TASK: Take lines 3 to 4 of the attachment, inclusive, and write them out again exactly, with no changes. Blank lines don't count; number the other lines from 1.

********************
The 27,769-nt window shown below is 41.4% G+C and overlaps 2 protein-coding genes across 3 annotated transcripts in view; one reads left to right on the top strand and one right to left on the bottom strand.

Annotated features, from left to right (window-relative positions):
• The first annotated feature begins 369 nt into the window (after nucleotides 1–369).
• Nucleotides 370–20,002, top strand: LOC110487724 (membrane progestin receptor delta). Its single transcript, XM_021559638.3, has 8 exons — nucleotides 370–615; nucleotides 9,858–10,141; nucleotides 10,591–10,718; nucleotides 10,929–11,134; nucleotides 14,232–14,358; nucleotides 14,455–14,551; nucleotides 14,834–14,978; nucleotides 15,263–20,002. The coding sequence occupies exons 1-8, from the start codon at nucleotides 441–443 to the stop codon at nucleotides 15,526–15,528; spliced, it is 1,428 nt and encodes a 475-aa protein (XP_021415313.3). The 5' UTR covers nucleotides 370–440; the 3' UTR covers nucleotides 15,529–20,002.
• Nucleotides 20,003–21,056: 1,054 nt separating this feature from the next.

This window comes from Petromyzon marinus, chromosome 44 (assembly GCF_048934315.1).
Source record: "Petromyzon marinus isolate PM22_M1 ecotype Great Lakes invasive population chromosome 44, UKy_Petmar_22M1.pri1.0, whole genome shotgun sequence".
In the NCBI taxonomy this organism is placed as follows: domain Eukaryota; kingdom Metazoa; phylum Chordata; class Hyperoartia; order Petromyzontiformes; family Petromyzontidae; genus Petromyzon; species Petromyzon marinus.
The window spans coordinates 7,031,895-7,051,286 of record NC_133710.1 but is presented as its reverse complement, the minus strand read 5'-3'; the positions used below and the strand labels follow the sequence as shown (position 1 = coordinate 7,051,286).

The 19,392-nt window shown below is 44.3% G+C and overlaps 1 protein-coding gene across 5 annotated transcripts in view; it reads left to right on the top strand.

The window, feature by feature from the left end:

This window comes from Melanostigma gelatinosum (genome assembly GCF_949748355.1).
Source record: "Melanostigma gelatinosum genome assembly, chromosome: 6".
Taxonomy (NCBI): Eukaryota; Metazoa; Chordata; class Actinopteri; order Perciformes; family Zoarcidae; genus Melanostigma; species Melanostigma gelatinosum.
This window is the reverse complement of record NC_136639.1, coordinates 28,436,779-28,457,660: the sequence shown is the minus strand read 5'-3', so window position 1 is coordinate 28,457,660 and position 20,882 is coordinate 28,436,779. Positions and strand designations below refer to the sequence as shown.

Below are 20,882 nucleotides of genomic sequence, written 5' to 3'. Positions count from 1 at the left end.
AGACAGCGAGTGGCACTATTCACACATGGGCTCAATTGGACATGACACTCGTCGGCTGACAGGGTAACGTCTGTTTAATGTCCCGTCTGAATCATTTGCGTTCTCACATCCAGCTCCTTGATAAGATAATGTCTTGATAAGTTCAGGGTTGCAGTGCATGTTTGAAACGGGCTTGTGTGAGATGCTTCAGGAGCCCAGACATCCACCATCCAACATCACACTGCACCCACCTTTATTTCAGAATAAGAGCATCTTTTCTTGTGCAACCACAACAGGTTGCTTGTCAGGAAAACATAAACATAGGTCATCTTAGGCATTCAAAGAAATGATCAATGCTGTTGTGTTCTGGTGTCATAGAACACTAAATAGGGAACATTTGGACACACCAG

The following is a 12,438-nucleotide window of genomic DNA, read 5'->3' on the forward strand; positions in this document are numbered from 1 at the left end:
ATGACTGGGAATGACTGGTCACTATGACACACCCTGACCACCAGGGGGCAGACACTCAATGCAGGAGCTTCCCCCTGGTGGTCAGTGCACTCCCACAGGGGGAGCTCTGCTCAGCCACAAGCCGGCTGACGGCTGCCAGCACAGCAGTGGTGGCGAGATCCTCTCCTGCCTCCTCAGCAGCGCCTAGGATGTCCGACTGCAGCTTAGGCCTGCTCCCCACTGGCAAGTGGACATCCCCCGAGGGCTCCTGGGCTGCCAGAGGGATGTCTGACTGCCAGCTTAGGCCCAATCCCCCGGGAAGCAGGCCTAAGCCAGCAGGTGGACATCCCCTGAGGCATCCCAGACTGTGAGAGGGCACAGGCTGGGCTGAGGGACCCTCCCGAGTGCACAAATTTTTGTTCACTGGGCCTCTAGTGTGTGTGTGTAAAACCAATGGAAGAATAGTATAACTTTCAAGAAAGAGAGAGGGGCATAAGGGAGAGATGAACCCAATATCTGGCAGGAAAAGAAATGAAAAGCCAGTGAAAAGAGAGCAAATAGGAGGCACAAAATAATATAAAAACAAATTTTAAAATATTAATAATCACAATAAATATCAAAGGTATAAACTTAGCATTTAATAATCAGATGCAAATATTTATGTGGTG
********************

• The first annotated feature begins 369 nt into the window (after nucleotides 1–369).
• Nucleotides 370–20,002, top strand: LOC110487724 (membrane progestin receptor delta). Its single transcript, XM_021559638.3, has 8 exons — nucleotides 370–615; nucleotides 9,858–10,141; nucleotides 10,591–10,718; nucleotides 10,929–11,134; nucleotides 14,232–14,358; nucleotides 14,455–14,551; nucleotides 14,834–14,978; nucleotides 15,263–20,002. The coding sequence occupies exons 1-8, from the start codon at nucleotides 441–443 to the stop codon at nucleotides 15,526–15,528; spliced, it is 1,428 nt and encodes a 475-aa protein (XP_021415313.3). The 5' UTR covers nucleotides 370–440; the 3' UTR covers nucleotides 15,529–20,002.